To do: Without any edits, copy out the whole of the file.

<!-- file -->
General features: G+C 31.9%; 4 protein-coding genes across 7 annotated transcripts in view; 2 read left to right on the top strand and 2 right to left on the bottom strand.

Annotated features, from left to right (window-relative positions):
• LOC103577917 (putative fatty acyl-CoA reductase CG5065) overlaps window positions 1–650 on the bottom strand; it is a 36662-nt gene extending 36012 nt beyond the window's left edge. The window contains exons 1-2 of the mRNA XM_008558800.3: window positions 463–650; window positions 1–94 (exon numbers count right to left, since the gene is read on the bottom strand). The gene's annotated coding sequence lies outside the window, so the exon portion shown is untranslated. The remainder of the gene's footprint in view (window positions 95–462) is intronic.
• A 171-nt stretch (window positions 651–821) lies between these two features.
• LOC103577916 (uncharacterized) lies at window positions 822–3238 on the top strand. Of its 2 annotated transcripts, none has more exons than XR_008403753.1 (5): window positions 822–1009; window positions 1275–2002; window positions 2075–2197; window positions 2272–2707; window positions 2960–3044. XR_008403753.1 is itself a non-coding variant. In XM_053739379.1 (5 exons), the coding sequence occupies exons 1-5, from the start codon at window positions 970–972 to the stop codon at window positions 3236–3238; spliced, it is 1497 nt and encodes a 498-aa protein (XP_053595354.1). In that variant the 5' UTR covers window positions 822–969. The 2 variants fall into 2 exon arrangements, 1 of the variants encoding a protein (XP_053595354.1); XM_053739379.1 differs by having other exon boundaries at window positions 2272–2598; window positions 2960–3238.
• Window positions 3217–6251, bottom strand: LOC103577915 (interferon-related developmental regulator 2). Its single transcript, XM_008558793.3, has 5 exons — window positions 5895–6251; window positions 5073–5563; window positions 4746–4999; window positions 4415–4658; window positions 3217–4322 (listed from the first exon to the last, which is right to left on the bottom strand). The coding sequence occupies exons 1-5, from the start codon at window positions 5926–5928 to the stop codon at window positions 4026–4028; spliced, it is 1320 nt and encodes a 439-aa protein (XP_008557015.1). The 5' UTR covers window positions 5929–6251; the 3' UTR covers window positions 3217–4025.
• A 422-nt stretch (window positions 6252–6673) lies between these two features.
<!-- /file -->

General features: G+C 31.9%; 4 protein-coding genes across 7 annotated transcripts in view; 2 read left to right on the top strand and 2 right to left on the bottom strand.

Annotated features, from left to right (window-relative positions):
• LOC103577917 (putative fatty acyl-CoA reductase CG5065) overlaps window positions 1–650 on the bottom strand; it is a 36662-nt gene extending 36012 nt beyond the window's left edge. The window contains exons 1-2 of the mRNA XM_008558800.3: window positions 463–650; window positions 1–94 (exon numbers count right to left, since the gene is read on the bottom strand). The gene's annotated coding sequence lies outside the window, so the exon portion shown is untranslated. The remainder of the gene's footprint in view (window positions 95–462) is intronic.
• A 171-nt stretch (window positions 651–821) lies between these two features.
• LOC103577916 (uncharacterized) lies at window positions 822–3238 on the top strand. Of its 2 annotated transcripts, none has more exons than XR_008403753.1 (5): window positions 822–1009; window positions 1275–2002; window positions 2075–2197; window positions 2272–2707; window positions 2960–3044. XR_008403753.1 is itself a non-coding variant. In XM_053739379.1 (5 exons), the coding sequence occupies exons 1-5, from the start codon at window positions 970–972 to the stop codon at window positions 3236–3238; spliced, it is 1497 nt and encodes a 498-aa protein (XP_053595354.1). In that variant the 5' UTR covers window positions 822–969. The 2 variants fall into 2 exon arrangements, 1 of the variants encoding a protein (XP_053595354.1); XM_053739379.1 differs by having other exon boundaries at window positions 2272–2598; window positions 2960–3238.
• Window positions 3217–6251, bottom strand: LOC103577915 (interferon-related developmental regulator 2). Its single transcript, XM_008558793.3, has 5 exons — window positions 5895–6251; window positions 5073–5563; window positions 4746–4999; window positions 4415–4658; window positions 3217–4322 (listed from the first exon to the last, which is right to left on the bottom strand). The coding sequence occupies exons 1-5, from the start codon at window positions 5926–5928 to the stop codon at window positions 4026–4028; spliced, it is 1320 nt and encodes a 439-aa protein (XP_008557015.1). The 5' UTR covers window positions 5929–6251; the 3' UTR covers window positions 3217–4025.
• A 422-nt stretch (window positions 6252–6673) lies between these two features.